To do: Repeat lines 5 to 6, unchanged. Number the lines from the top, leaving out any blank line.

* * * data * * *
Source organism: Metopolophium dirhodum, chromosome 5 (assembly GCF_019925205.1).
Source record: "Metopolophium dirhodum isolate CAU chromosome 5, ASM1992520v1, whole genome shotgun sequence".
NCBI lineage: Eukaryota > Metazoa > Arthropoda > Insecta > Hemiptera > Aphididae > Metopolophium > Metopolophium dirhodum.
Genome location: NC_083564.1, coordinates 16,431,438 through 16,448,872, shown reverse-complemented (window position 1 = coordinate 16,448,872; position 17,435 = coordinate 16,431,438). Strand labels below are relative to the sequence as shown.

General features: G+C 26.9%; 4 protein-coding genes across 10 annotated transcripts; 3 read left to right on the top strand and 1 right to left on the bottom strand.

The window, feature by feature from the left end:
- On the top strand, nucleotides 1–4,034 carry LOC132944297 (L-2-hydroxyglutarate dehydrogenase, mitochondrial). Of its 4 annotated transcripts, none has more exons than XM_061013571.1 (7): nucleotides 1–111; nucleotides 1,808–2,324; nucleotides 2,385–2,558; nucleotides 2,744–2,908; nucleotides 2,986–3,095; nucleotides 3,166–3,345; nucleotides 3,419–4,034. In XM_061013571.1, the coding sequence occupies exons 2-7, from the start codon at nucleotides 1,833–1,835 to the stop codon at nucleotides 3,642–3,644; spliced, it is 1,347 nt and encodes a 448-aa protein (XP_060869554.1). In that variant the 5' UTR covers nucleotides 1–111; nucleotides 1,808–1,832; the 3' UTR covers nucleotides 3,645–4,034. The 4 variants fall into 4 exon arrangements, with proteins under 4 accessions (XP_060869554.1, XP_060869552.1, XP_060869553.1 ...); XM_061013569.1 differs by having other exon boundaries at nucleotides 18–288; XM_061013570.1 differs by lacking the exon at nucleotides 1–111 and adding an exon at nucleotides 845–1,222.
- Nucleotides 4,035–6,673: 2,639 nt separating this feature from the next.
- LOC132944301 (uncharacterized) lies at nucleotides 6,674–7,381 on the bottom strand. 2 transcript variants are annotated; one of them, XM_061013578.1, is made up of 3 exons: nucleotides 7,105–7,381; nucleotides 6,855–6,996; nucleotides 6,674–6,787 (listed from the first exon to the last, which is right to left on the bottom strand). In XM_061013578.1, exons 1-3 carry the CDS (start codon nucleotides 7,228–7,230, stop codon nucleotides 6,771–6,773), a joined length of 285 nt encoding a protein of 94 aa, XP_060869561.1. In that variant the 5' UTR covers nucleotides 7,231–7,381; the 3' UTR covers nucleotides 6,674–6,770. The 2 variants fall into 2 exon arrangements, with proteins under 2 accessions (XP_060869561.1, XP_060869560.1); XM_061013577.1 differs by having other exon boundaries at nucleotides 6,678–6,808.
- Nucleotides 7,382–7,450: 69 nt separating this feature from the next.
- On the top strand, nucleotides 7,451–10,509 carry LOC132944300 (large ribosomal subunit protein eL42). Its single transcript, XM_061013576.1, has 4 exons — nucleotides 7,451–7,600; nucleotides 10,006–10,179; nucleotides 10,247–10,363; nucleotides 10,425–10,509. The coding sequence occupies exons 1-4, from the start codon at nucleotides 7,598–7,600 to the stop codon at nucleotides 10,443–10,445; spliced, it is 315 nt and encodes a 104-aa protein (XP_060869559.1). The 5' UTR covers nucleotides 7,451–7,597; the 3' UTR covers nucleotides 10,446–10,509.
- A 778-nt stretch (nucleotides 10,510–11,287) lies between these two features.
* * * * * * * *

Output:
General features: G+C 26.9%; 4 protein-coding genes across 10 annotated transcripts; 3 read left to right on the top strand and 1 right to left on the bottom strand.

The window, feature by feature from the left end: